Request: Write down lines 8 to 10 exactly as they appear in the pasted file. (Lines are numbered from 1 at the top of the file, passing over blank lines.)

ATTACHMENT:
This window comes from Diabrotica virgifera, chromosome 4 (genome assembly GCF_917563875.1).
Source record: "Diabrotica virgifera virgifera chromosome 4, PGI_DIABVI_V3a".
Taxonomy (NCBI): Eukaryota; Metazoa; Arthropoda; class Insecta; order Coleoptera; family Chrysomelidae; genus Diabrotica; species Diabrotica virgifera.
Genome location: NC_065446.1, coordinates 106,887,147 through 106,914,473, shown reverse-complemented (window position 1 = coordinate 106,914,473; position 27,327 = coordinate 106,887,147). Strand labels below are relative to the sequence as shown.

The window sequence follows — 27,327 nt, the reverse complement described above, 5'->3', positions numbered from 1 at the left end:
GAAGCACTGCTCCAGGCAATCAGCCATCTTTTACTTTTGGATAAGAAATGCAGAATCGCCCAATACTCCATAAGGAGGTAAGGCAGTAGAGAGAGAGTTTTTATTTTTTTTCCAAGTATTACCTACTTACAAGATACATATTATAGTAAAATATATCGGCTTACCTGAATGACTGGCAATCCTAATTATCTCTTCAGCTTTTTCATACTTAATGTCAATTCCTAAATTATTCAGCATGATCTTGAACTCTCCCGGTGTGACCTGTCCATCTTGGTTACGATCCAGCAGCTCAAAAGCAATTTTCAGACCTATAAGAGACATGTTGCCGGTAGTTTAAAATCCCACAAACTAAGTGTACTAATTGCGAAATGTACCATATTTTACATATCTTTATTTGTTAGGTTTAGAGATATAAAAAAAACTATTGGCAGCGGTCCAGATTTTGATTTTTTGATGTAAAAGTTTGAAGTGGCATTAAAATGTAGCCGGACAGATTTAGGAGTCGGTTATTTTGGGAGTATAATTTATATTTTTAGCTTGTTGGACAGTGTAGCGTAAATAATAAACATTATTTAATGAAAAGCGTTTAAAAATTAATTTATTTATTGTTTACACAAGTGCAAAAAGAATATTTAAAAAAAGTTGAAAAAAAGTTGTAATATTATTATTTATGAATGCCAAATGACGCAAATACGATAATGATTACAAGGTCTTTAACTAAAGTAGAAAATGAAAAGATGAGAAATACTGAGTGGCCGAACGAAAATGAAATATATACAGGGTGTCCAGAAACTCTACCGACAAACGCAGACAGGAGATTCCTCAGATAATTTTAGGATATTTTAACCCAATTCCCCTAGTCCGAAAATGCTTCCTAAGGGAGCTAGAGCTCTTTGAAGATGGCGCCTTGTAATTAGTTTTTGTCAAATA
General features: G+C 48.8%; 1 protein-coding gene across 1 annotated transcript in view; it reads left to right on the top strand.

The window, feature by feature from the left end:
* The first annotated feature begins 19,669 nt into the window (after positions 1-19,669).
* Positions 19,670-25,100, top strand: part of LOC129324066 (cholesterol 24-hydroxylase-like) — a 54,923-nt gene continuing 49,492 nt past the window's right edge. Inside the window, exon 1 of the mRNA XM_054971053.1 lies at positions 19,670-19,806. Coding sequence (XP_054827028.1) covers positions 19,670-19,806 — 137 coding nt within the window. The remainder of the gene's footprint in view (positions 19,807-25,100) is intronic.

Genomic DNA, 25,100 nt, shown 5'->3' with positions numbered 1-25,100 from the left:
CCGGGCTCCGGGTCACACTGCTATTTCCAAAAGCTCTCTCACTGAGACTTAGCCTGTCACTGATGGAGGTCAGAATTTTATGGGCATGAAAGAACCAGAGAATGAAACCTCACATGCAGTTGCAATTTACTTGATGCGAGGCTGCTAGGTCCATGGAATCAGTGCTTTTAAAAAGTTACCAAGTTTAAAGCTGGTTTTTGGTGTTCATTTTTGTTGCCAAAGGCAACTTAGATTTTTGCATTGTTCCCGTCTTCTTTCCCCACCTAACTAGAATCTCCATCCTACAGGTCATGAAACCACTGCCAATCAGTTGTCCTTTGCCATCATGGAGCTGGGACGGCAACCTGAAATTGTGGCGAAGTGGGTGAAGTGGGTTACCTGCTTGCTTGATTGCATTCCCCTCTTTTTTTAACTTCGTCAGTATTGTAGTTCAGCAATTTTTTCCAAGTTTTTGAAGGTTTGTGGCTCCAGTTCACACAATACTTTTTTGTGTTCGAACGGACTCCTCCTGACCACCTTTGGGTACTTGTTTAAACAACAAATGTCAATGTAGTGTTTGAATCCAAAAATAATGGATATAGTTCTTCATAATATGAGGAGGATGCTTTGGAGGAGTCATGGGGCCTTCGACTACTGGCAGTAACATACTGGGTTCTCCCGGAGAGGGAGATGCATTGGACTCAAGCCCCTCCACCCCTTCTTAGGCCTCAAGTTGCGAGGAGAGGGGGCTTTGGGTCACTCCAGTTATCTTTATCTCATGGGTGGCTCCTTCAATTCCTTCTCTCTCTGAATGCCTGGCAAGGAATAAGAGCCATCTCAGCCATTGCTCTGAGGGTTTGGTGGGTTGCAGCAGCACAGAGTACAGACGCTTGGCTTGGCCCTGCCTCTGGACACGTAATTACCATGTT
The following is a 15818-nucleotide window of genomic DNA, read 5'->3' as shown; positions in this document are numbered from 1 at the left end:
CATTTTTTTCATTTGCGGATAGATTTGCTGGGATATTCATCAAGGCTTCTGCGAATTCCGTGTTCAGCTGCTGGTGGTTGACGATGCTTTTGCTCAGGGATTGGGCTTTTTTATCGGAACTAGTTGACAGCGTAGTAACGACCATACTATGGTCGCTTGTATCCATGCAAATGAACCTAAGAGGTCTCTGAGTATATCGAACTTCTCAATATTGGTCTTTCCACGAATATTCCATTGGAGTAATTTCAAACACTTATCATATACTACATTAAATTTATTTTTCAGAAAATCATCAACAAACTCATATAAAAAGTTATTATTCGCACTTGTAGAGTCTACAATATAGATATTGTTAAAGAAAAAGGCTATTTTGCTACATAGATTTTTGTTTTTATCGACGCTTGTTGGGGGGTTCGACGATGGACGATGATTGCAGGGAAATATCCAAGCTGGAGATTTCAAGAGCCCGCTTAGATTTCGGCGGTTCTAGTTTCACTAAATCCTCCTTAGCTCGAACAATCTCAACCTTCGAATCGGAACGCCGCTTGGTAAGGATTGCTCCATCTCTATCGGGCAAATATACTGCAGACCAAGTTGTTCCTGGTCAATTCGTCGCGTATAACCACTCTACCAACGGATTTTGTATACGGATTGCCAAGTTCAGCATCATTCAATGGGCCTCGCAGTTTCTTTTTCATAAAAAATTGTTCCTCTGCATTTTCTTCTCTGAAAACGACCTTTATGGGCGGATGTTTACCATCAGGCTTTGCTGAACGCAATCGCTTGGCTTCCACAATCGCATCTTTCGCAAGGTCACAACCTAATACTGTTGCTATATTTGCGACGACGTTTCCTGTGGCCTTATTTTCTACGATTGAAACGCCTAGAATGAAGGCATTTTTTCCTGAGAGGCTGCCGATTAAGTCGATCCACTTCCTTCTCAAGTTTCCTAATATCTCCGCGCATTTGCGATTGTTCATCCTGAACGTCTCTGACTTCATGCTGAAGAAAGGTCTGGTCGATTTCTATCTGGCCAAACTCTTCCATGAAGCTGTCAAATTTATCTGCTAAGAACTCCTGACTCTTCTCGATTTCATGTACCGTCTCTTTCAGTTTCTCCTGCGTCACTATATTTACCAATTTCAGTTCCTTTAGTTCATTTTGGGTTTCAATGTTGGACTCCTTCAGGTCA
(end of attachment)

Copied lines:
The window, feature by feature from the left end:
* The first annotated feature begins 19,669 nt into the window (after positions 1-19,669).
* Positions 19,670-25,100, top strand: part of LOC129324066 (cholesterol 24-hydroxylase-like) — a 54,923-nt gene continuing 49,492 nt past the window's right edge. Inside the window, exon 1 of the mRNA XM_054971053.1 lies at positions 19,670-19,806. Coding sequence (XP_054827028.1) covers positions 19,670-19,806 — 137 coding nt within the window. The remainder of the gene's footprint in view (positions 19,807-25,100) is intronic.